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What To Do if You Lose Your Job

February 21, 2010 Leave a comment Go to comments

Nancy Pascal

I recently conducted an interview with Nancy Pascal, a career coach.  I asked her to discuss career and job issues since jobs and money are so clearly interconnected.

I met Nancy in the summer of 2008.  I was a corporate attorney at a large, international law firm.  I realized that the work I was doing at the firm was not my passion and did not match up with my values.  While the firm had impressive clients who were creating ground breaking investment products, I felt that I should be doing more to help people rather than financial institutions.  As I was wandering from career book to career book in an attempt to stumble across my dream job, I met Nancy and began working with her to seek out a new, more fulfilling position.

I can honestly say that Nancy knows her stuff.  She is well versed in resume and cover letter writing.  But beyond the basic job hunting skills, she also has a talent for helping a person hone in on their skills and talents in a way that can help lead them to a fulfilling career.

I asked Nancy to list the most important things that a person should do immediately after getting laid off.

Kim: When someone loses his or her job, what is the first thing that person should do?

Nancy: No matter how shook up you are, ask questions about the situation and negotiate with your employer.  The time to negotiate is at that moment.

Kim: What if you forget or something prevents you from negotiating at the moment you get laid off?

Nancy:  You want to negotiate as soon as possible.  Once you are off the premises, it is much easier for your former employer to say “no” to any of your requests.  If you think you are going to be laid off, pay attention to what kind of severance packages have been handed out in the past.  And remember that you can negotiate anything.  If you need additional healthcare, ask for it.  You may not get what you want but it doesn’t hurt to ask.  And remember: you don’t need to sign anything on the spot.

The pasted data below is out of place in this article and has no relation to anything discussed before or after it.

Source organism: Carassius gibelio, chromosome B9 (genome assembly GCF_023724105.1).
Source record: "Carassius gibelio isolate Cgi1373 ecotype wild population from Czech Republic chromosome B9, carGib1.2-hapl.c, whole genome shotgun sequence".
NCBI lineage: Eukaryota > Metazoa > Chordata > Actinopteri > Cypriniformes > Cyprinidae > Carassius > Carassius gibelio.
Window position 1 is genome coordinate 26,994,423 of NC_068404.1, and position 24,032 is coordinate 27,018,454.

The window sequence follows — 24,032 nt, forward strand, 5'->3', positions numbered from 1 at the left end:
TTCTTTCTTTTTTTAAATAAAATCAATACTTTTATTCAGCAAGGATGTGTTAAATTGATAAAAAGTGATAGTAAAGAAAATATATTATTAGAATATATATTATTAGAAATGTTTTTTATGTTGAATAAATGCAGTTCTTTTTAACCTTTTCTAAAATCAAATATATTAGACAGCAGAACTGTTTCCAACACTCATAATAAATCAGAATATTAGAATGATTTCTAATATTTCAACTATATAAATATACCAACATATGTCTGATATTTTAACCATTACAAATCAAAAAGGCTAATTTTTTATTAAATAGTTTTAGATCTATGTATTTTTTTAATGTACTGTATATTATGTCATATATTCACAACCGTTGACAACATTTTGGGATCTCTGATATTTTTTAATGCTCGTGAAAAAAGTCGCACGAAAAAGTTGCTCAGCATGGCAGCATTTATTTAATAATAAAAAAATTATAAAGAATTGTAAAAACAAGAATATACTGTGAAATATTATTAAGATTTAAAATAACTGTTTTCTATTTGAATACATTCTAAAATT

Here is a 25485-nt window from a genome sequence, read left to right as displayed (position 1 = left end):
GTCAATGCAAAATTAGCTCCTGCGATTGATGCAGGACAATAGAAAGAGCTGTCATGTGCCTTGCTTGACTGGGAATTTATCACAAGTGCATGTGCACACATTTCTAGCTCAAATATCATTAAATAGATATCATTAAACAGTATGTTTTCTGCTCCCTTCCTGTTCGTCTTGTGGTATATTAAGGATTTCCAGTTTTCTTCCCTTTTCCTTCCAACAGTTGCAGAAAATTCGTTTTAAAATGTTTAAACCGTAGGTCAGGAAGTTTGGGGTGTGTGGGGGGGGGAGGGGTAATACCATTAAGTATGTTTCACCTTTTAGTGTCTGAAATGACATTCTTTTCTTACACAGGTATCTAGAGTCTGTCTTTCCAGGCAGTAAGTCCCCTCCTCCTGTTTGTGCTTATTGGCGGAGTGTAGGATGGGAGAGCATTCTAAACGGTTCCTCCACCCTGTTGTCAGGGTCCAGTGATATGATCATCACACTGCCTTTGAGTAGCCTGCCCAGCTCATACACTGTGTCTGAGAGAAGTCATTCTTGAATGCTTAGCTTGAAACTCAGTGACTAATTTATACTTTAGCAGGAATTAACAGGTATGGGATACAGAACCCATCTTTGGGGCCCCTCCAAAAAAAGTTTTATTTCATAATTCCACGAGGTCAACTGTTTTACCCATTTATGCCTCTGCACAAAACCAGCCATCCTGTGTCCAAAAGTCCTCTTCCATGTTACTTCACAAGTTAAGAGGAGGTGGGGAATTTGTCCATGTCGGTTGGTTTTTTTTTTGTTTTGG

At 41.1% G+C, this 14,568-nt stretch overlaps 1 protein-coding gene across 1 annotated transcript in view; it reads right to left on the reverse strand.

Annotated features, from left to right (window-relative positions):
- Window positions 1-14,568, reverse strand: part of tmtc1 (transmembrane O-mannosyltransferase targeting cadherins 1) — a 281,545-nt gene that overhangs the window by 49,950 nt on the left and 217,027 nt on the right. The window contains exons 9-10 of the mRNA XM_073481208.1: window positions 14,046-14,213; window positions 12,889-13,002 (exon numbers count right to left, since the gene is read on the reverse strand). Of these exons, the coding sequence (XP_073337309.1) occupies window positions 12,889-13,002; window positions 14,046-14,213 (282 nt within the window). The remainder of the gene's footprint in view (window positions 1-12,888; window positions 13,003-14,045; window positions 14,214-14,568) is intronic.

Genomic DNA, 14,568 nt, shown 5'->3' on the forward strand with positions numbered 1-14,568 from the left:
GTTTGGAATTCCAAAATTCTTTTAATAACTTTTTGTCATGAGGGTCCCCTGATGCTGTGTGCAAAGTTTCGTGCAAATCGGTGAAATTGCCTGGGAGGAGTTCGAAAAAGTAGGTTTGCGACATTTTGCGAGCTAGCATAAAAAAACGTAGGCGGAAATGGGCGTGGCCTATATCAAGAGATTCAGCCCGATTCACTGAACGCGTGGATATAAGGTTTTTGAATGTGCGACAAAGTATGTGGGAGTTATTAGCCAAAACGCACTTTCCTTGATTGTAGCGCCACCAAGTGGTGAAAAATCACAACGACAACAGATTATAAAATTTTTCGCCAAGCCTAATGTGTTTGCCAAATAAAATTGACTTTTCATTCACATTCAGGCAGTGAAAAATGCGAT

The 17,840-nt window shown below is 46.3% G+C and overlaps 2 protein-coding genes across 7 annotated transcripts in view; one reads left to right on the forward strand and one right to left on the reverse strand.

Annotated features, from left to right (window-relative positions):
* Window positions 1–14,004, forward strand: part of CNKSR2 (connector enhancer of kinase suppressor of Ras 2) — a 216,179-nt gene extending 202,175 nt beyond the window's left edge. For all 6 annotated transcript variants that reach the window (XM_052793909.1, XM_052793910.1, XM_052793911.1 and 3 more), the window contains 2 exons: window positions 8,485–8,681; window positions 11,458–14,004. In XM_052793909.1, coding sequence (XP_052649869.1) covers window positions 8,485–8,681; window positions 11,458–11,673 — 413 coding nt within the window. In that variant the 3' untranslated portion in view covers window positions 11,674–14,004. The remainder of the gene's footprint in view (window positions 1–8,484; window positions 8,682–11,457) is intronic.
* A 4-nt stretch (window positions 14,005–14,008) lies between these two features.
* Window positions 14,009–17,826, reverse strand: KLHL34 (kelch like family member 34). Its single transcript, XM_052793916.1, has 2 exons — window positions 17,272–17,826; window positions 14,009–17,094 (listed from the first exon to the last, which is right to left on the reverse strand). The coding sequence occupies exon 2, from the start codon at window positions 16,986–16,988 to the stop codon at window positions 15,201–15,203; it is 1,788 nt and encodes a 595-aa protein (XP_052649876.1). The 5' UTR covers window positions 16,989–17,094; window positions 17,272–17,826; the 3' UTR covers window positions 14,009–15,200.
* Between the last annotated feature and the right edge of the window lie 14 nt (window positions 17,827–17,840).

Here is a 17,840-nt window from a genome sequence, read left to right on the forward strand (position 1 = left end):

Kim: So you can take an agreement with you?

Nancy: Yes.  You should take time to review it with a clear head so that you can think it over.  Also, try to get references in writing before you leave the office.  You have more leverage while you’re still there in the office.

Kim:  Once you have been laid off and you’re out of the office, what is the next thing that a person should do?

Nancy:  Decompress.  It’s ok to take a break.  You don’t have to immediately jump right in to searching for a job.  You should take some time to regroup and lick your wounds.  Even if you expect to be laid of or you hate your job so much that you want to be laid off, it will affect your ego.  You need time to deal with that.

Kim: What next?

Nancy: Set up a schedule and a routine.  Don’t get sedentary and don’t lose focus.  Set up a time to wake up and a time for lunch.  Try to stay structured.  Getting a job is your new job and you need to have structure to do this.

Kim:  So now that you have a structured day, what do you do to increase your chances at finding a job?

Nancy:  Make sure that you are up to date on all social networks.  Review your contacts and who you know to see if your network can help you find a new position.

Kim:  Any final recommendations?

Nancy:  File for unemployment ASAP.  People often wait or their pride gets in the way so they don’t file right away.  You don’t know how long you will be out of work and it’s best to file for unemployment as soon as you can.

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